Former United Auto Workers Vice President Joe Ashton, who once served on General Motors’ board of directors, faces up to 37 months in prison and a $250,000 fine after pleading guilty Wednesday to federal criminal charges.
Federal prosecutors charged Ashton with money laundering and wire fraud, and Ashton told Judge Bernard Friedman that he understood the gravity of the charges and the decision to plead guilty was his and his alone.
After the hearing in federal court, Ashton’s attorney, Jerome Ballarotto of Trenton, N.J., said his client wanted apologize to all the members of the UAW. “Sometimes you find that good people wind up doing really bad things,” he said.
Ashton, who served as head of the union’s GM department until 2014, was the union’s representative on the GM board of directors for three years until 2017 when he abruptly resigned as the federal investigation about corruption in the UAW picked up momentum.
“The criminal conduct Joe Ashton admitted to is outrageous. GM was not aware of his illegal activity until it was revealed by the government’s investigation, nor did we know that he continued to benefit from wrongdoing after the UAW Retiree Medical Benefits Trust appointed him to the GM Board – a position he resigned in December 2017,” GM said in a statement.
The UAW also said in a separate statement that the Ashton’s misconduct violated everything for which the union has stood for decades.
“The crimes that Joe Ashton has plead(ed) guilty to are against everything we stand for as a union, demonstrate his self-interest, and signify his lack of respect for the oath he took to protect the sacred dues money of our UAW brothers and sisters.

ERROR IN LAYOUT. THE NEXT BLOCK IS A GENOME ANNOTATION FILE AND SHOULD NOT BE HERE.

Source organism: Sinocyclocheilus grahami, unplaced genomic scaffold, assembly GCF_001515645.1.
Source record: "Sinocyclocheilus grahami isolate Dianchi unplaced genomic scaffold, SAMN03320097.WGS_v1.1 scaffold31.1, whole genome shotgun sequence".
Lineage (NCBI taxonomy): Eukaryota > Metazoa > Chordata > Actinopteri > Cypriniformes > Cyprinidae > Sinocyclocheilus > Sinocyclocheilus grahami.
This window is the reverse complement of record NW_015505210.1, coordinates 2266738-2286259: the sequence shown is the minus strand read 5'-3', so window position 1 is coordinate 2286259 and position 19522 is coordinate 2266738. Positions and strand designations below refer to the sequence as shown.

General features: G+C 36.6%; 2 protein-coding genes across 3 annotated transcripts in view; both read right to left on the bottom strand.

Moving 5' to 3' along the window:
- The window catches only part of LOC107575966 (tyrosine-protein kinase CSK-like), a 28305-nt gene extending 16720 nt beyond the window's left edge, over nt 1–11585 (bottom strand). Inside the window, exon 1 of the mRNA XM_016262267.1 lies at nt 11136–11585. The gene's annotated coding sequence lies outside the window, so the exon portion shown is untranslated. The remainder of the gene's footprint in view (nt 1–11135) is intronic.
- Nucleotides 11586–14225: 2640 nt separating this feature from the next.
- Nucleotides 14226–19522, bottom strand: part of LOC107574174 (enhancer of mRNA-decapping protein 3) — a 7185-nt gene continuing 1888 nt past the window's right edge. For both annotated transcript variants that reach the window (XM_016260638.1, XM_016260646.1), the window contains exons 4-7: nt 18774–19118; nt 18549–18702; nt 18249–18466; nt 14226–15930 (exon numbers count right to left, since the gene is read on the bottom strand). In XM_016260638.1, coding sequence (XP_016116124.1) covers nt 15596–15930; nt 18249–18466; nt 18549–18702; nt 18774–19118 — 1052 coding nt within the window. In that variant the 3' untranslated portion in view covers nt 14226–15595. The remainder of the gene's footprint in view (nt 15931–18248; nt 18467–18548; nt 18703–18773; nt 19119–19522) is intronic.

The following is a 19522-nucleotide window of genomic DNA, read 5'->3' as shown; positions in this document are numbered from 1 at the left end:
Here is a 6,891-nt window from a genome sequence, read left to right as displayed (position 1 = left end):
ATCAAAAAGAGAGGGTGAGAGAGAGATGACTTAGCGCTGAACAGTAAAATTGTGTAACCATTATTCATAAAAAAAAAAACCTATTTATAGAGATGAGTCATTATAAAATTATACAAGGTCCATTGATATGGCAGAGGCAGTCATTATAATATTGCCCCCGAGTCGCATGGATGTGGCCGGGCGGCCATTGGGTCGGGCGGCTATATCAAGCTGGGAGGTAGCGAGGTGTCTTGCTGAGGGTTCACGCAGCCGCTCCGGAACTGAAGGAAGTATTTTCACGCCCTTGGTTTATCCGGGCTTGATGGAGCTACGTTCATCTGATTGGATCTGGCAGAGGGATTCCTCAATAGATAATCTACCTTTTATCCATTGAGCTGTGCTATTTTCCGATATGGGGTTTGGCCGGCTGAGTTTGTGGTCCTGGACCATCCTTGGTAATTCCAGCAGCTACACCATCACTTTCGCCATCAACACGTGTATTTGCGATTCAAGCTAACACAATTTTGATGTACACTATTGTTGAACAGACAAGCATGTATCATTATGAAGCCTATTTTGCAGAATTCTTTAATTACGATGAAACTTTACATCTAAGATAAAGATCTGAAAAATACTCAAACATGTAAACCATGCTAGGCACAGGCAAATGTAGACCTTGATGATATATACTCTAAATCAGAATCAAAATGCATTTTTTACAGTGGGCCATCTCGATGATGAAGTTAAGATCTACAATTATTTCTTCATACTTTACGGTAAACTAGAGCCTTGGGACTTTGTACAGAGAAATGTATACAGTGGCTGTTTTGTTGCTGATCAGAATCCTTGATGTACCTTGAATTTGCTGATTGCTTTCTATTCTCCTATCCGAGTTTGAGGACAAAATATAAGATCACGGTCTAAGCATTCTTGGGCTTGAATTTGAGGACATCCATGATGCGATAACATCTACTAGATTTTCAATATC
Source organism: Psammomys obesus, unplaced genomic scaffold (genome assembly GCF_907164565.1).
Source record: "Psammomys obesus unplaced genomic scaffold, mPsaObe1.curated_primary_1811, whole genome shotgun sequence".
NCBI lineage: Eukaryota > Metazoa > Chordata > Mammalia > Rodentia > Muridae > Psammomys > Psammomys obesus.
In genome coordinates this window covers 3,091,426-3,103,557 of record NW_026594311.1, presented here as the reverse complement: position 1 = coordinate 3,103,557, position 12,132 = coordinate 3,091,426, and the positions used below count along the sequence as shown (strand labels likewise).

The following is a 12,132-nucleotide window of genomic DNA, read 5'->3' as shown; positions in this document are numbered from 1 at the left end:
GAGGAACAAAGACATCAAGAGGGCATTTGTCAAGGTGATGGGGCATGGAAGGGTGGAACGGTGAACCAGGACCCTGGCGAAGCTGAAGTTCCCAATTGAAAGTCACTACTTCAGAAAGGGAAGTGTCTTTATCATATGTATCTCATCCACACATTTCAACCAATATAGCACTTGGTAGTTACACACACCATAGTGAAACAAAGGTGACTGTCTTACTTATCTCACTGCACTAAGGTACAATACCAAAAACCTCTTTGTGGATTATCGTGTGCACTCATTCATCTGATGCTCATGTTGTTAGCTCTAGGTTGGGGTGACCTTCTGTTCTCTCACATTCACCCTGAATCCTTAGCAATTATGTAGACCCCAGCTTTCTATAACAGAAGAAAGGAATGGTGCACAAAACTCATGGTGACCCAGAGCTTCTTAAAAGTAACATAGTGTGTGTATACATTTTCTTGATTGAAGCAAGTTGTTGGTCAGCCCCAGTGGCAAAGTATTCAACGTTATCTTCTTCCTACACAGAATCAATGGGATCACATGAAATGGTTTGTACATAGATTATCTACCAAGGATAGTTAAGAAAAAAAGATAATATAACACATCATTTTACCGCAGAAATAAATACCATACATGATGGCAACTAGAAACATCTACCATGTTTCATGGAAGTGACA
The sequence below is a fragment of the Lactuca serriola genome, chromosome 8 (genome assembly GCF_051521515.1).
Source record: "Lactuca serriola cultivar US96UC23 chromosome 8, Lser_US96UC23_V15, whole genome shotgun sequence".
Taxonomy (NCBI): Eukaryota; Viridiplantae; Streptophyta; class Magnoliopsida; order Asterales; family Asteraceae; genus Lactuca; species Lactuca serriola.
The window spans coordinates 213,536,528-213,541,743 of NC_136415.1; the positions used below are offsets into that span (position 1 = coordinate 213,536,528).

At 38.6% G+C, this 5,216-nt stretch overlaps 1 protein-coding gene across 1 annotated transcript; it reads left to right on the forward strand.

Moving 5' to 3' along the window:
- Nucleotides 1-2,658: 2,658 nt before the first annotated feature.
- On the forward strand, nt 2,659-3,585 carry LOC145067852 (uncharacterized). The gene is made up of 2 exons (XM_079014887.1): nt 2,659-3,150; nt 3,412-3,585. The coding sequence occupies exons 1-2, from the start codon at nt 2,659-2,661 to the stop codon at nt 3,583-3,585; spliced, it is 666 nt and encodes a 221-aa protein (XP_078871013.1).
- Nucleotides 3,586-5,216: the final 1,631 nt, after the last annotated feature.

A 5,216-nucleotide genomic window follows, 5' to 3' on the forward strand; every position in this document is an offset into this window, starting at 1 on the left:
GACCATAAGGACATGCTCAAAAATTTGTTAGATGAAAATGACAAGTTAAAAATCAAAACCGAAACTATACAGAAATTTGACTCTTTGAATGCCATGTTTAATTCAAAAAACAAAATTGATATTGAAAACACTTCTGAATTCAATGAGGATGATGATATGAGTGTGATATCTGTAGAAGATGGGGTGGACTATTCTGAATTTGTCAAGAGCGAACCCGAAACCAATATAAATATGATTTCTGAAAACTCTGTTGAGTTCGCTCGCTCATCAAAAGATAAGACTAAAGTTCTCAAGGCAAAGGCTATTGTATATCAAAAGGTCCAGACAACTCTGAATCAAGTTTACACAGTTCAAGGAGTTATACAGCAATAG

“Under the leadership of Acting President Rory Gamble, the UAW and our board are focused on reviewing and tightening policies and controls and implementing new measures to restore the full faith and trust of our more than 400,000 members across the country. If we find there has been wrongdoing, we will take all available actions to hold that person accountable.”
The UAW never named a replacement for Ashton on the GM board even though his original appointment was considered a major victory for the union. The union’s VEBA, which pays the health-care bill for retired auto workers once employed by GM, Ford and Chrysler, subsequently sold a major block of GM shares and has not sought to put a member on the automaker’s board of directors.
Federal prosecutors charge Ashton demanded kickbacks from vendors as part of an illicit scheme described in federal court documents.
In return for the payoffs, Ashton has been accused of helping steer at least $15.8 million worth of UAW merchandise contracts to vendors, including his personal chiropractor.
Two other former union officials who participated in the conspiracy, Jeff Pietrzyk and Mike Grimes, the former co-director the UAW-GM joint fund, have already pleaded guilty to charges of money laundering and are thought to have provided information to federal prosecutors in exchange for leniency at sentencing.
Ashton was specifically charged with fraud and money-laundering conspiracies. The fraud charge is punishable by up to 20 years in federal prison; money-laundering conspiracy is a 10-year felony.
The joint program operated by GM and the UAW since the mid-1980s also come under scrutiny during the union’s recent negotiations with the GM. As part of the settlement that ended a 40-day strike against GM, both sides agreed to sell the joint program lavish headquarters on the Detroit River and to restructure the programs.
So far, a total of 10 UAW officers and officials have been charged in the probe, which also forced UAW president Gary Jones to resign after federal investigators uncovered evidence of another scheme to embezzle money from the union treasury that was centered on UAW Region 5 in Hazelwood, Missouri.